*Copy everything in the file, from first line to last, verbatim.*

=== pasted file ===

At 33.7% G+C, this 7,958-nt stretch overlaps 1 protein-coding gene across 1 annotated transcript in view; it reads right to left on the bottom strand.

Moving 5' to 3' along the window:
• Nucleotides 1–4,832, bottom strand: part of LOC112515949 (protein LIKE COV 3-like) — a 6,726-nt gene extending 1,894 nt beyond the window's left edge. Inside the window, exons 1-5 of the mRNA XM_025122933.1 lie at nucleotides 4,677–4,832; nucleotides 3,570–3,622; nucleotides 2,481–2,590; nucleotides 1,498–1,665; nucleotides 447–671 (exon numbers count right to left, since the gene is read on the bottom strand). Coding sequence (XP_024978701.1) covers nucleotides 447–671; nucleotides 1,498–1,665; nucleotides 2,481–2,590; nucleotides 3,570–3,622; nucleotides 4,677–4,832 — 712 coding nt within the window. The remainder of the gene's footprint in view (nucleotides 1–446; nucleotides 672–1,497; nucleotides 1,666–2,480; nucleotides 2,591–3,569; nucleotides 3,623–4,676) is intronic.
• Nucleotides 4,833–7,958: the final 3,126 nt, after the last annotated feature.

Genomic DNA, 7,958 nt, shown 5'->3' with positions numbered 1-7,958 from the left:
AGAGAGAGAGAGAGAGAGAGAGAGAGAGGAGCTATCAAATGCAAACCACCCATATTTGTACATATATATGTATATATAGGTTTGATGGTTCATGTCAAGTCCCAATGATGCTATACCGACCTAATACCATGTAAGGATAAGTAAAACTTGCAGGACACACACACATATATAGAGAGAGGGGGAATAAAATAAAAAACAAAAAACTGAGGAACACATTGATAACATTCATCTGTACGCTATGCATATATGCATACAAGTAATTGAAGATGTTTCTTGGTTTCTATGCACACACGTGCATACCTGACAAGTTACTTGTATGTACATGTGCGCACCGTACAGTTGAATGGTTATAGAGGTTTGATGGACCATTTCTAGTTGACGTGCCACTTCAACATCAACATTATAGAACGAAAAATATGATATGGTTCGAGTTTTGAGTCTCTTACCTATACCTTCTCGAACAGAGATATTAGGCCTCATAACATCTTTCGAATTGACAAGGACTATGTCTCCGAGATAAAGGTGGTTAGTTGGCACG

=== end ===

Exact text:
At 33.7% G+C, this 7,958-nt stretch overlaps 1 protein-coding gene across 1 annotated transcript in view; it reads right to left on the bottom strand.

Moving 5' to 3' along the window:
• Nucleotides 1–4,832, bottom strand: part of LOC112515949 (protein LIKE COV 3-like) — a 6,726-nt gene extending 1,894 nt beyond the window's left edge. Inside the window, exons 1-5 of the mRNA XM_025122933.1 lie at nucleotides 4,677–4,832; nucleotides 3,570–3,622; nucleotides 2,481–2,590; nucleotides 1,498–1,665; nucleotides 447–671 (exon numbers count right to left, since the gene is read on the bottom strand). Coding sequence (XP_024978701.1) covers nucleotides 447–671; nucleotides 1,498–1,665; nucleotides 2,481–2,590; nucleotides 3,570–3,622; nucleotides 4,677–4,832 — 712 coding nt within the window. The remainder of the gene's footprint in view (nucleotides 1–446; nucleotides 672–1,497; nucleotides 1,666–2,480; nucleotides 2,591–3,569; nucleotides 3,623–4,676) is intronic.
• Nucleotides 4,833–7,958: the final 3,126 nt, after the last annotated feature.

Genomic DNA, 7,958 nt, shown 5'->3' with positions numbered 1-7,958 from the left:
AGAGAGAGAGAGAGAGAGAGAGAGAGAGGAGCTATCAAATGCAAACCACCCATATTTGTACATATATATGTATATATAGGTTTGATGGTTCATGTCAAGTCCCAATGATGCTATACCGACCTAATACCATGTAAGGATAAGTAAAACTTGCAGGACACACACACATATATAGAGAGAGGGGGAATAAAATAAAAAACAAAAAACTGAGGAACACATTGATAACATTCATCTGTACGCTATGCATATATGCATACAAGTAATTGAAGATGTTTCTTGGTTTCTATGCACACACGTGCATACCTGACAAGTTACTTGTATGTACATGTGCGCACCGTACAGTTGAATGGTTATAGAGGTTTGATGGACCATTTCTAGTTGACGTGCCACTTCAACATCAACATTATAGAACGAAAAATATGATATGGTTCGAGTTTTGAGTCTCTTACCTATACCTTCTCGAACAGAGATATTAGGCCTCATAACATCTTTCGAATTGACAAGGACTATGTCTCCGAGATAAAGGTGGTTAGTTGGCACG